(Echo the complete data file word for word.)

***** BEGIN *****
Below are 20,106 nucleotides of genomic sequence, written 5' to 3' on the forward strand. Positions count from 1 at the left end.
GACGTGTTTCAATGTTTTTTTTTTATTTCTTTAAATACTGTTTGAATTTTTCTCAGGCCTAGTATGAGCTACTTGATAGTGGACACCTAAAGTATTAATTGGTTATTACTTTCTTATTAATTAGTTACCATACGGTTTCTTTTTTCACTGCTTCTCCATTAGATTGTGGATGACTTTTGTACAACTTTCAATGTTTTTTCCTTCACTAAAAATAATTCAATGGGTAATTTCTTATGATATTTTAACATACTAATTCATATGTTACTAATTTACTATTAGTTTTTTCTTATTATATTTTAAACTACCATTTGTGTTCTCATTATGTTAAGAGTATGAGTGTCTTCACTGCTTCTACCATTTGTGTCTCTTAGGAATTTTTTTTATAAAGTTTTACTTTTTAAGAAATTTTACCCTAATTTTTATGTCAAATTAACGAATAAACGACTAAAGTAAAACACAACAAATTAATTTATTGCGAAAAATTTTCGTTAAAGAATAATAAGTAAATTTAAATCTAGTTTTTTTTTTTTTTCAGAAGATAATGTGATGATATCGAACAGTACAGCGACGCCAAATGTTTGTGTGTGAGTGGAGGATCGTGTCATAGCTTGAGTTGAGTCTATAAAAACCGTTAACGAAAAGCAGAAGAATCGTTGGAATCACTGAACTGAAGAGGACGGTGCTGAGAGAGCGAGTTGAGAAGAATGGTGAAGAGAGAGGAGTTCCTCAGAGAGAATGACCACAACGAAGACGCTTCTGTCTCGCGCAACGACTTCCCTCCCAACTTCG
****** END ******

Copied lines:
Below are 20,106 nucleotides of genomic sequence, written 5' to 3' on the forward strand. Positions count from 1 at the left end.
GACGTGTTTCAATGTTTTTTTTTTATTTCTTTAAATACTGTTTGAATTTTTCTCAGGCCTAGTATGAGCTACTTGATAGTGGACACCTAAAGTATTAATTGGTTATTACTTTCTTATTAATTAGTTACCATACGGTTTCTTTTTTCACTGCTTCTCCATTAGATTGTGGATGACTTTTGTACAACTTTCAATGTTTTTTCCTTCACTAAAAATAATTCAATGGGTAATTTCTTATGATATTTTAACATACTAATTCATATGTTACTAATTTACTATTAGTTTTTTCTTATTATATTTTAAACTACCATTTGTGTTCTCATTATGTTAAGAGTATGAGTGTCTTCACTGCTTCTACCATTTGTGTCTCTTAGGAATTTTTTTTATAAAGTTTTACTTTTTAAGAAATTTTACCCTAATTTTTATGTCAAATTAACGAATAAACGACTAAAGTAAAACACAACAAATTAATTTATTGCGAAAAATTTTCGTTAAAGAATAATAAGTAAATTTAAATCTAGTTTTTTTTTTTTTTCAGAAGATAATGTGATGATATCGAACAGTACAGCGACGCCAAATGTTTGTGTGTGAGTGGAGGATCGTGTCATAGCTTGAGTTGAGTCTATAAAAACCGTTAACGAAAAGCAGAAGAATCGTTGGAATCACTGAACTGAAGAGGACGGTGCTGAGAGAGCGAGTTGAGAAGAATGGTGAAGAGAGAGGAGTTCCTCAGAGAGAATGACCACAACGAAGACGCTTCTGTCTCGCGCAACGACTTCCCTCCCAACTTCG